As our ability to connect virtually improves, more and more people are starting to telecommute from home. Sundog Media is a virtual company, and all of our team members work from home offices. Some of our team has never met face to face, even after years of working together! Needless to say, this provides some interesting challenges to office culture.
After nine years of exclusively working from my home, I feel that I have become — if not an expert — at least adept at meeting some of these challenges. Here are some of the things I’ve learned over the years.
Where you work matters. My office has traveled around my house, upstairs to downstairs, family room to spare bedroom. After trying several different set ups, I’ve learned there are a few essentials:
- A closing door. As I have children and a husband who are sometimes home during office hours, being able to close the door and let them know I can’t be disturbed when on a phone call or during intense work is really important. It’s difficult for family and friends to know when you are available for interruptions. The closed door is my signal.
- Daylight. This could be because I live in Alaska, but when my office was downstairs there was not enough daylight and I felt like I was working underground. I moved my office upstairs to a spare bedroom where the sunlight can stream in — when it’s not completely gone anyway — and felt so much better.
- Good office furniture. Rob recently wrote about his own home office renovation. There is a strong temptation to just use whatever you have lying around the house, but the truth of working from home is that you spend a LOT of time at your desk. There are few meetings and no coworkers dropping by to chat and ask you to take a coffee break. About two years ago, I invested in a stand up desk to decrease my hours sitting, and that has made a huge difference.
The Water Cooler
Most of us who have spent time in offices know about the office “water cooler,” whether your office has an actual water cooler or not. It’s not until you dive into the world of working from home that you realize how important this tradition is. It is easy to dismiss the time chitchatting with coworkers as a waste and not valuable to the actual work you do. Working from home, I often immerse myself in my craft and seldom emerge to see how someone else is doing. I’ll admit, I’m a developer and people skills are not where I shine, but even I have to agree that working from home can become isolating. Furthermore, when you have conflict with coworkers with whom you have little personal relationship, things can get hairy.
At Sundog Media, we still struggle with this challenge but have found a few solutions to help. One of the best tools we introduced was a chatting software called HipChat. It allows us to chat back and forth in a more natural way than formal email messages, and we often utilize the group settings to allow everyone in on a conversation.
For those of us who live in the same area code, we also try to institute some “elbow time” occasionally. Coffee or lunch to talk about how things are going, what can be improved upon, but really just to have time to sit face-to-face.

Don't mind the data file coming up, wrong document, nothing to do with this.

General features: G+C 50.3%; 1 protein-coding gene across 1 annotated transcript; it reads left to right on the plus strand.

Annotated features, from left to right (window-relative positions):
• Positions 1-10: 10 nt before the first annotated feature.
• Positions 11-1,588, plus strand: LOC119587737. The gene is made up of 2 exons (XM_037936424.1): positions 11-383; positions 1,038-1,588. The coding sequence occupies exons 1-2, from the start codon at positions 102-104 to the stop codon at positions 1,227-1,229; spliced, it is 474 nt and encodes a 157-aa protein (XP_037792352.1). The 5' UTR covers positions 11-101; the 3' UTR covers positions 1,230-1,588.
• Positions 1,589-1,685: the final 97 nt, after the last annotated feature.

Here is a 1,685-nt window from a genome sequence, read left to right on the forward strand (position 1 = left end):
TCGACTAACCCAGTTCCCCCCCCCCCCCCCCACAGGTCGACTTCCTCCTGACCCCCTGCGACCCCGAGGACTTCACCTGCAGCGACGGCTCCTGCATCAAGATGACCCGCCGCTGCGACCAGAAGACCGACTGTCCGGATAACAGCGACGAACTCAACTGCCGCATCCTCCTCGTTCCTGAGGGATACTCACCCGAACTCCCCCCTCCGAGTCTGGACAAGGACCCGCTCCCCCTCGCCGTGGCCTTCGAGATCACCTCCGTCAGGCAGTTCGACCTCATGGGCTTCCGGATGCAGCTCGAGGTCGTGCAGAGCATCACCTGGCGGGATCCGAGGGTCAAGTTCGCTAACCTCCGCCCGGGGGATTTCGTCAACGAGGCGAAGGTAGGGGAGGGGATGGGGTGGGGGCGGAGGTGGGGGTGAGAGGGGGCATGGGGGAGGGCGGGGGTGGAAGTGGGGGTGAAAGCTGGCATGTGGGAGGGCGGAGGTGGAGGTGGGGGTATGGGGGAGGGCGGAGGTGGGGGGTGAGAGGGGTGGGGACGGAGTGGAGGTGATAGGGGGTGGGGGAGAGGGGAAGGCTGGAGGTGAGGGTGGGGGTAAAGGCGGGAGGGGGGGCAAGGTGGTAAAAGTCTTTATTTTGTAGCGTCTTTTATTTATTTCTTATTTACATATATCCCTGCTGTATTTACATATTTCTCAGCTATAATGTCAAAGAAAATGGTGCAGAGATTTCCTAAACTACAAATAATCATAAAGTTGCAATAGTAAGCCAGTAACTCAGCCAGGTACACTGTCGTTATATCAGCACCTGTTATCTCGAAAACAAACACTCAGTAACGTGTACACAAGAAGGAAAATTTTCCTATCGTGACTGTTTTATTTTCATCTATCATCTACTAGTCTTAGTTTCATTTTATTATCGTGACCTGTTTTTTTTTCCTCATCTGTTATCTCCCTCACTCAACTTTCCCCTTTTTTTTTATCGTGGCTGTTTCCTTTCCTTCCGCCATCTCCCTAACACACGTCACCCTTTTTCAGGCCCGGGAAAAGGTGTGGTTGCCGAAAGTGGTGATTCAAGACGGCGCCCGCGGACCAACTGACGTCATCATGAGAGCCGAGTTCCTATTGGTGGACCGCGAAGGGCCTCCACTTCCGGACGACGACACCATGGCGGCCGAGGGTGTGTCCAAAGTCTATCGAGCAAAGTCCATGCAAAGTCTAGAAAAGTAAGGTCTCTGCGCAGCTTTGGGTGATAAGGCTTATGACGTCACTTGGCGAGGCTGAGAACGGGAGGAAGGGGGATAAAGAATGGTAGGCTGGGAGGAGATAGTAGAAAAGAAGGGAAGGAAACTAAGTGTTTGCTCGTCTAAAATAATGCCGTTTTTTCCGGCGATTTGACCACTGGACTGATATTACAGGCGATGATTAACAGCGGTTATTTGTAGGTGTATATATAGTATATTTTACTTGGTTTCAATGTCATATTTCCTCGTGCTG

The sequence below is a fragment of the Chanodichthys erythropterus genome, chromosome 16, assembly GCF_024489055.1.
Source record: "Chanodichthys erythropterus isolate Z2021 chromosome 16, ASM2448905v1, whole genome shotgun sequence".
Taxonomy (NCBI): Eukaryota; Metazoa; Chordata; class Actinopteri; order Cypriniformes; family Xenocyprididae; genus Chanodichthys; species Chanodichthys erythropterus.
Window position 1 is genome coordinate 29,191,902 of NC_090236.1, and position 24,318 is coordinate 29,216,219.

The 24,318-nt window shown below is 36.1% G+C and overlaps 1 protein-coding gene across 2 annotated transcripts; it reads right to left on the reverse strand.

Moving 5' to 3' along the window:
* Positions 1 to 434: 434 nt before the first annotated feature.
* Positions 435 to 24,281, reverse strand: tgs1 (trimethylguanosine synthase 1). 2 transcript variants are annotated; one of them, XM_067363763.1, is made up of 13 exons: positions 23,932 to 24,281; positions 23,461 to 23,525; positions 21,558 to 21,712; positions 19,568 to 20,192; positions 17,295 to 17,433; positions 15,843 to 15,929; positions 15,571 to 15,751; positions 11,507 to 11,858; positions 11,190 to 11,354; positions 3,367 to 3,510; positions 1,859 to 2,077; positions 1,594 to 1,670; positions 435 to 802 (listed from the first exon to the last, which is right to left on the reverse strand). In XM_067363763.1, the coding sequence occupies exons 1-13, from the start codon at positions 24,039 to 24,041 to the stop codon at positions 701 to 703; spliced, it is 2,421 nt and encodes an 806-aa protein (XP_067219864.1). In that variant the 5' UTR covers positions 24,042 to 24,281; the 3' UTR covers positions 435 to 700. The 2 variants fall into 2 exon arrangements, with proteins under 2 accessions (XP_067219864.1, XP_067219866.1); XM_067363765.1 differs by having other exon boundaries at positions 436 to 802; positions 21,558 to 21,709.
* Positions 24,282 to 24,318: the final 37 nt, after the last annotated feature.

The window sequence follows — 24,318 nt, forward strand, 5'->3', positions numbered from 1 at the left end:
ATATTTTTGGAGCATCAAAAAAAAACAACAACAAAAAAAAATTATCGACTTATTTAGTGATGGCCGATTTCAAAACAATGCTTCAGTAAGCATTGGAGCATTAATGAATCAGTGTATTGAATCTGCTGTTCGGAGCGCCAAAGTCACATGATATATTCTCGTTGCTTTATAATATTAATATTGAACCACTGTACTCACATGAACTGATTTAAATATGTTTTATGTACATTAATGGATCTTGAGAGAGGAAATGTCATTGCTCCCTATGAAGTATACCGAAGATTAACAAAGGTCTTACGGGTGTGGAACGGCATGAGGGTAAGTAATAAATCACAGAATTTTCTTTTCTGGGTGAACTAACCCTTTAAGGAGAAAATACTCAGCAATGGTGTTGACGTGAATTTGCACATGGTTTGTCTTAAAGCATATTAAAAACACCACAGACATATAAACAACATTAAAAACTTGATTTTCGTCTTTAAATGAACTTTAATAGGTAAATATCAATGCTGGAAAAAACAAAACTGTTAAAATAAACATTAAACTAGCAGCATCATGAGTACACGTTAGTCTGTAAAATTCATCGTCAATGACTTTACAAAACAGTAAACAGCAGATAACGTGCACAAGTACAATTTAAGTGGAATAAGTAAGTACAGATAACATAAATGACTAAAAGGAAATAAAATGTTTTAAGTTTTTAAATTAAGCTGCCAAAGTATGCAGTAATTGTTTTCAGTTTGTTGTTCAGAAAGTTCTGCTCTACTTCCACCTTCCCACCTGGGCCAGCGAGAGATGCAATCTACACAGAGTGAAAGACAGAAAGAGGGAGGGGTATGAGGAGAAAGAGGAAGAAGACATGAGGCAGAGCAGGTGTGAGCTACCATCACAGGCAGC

The biggest challenge when you first start out is how to structure your day. There are a lot of distractions at home: laundry that needs to be done, breakfast dishes that didn’t get cleaned up, so many devices connected to Netflix! It can be hard to stay on task and devote yourself to work.
Daily routines are very important. Even before work begins, I make sure I’m up, showered, coffeed and fed. I have a time I start work and a time I quit. I have also become committed to a daily CrossFit routine during my lunch hour. Not only does this get me away from my desk to break up time sitting, but it also allows me to see and interact with people in person.
The blessings of working from a home office are many and numerous, way more than I could have imagined when I first started. ‘ve met many people who believe they don’t have the self-discipline to make it work, but I believe everyone owes it to themselves to try it out if they have the opportunity.
When I started at Sundog Media, I pretty much had one objective in taking the job. I was expecting my second child, and I desperately did not want to put him into daycare. My older child was struggling at his preschool, and I knew my family needed another answer. Working from home allowed me to employ a nanny to watch the children at home. I figured that once the children were ready for school, I’d go back to a “real” job.
What I didn’t expect were many benefits and rewards I found. Working from home allows me to be here when my children arrive home from school, bursting with the events of the day. I can take a few minutes and greet them and hear all about it. When they are sick, I can easily stay home with them. When they have school award ceremonies or field trips, it is not hard for me to shift my working schedule to be there. I don’t have to spend hours a day commuting in the car to get to my office, large amounts of money on business clothes, and lunches out. I have been able to cultivate deep, meaningful friendships by having coffee or lunch with dear friends. I have had the opportunity to volunteer more at my local church, as it’s simple to slip out for an hour or two and make it up in the evening or weekend. I still work hard and enjoy my vocation, but I have time and energy for so much more. Working from home has made me a better mother, wife, friend and all around human being.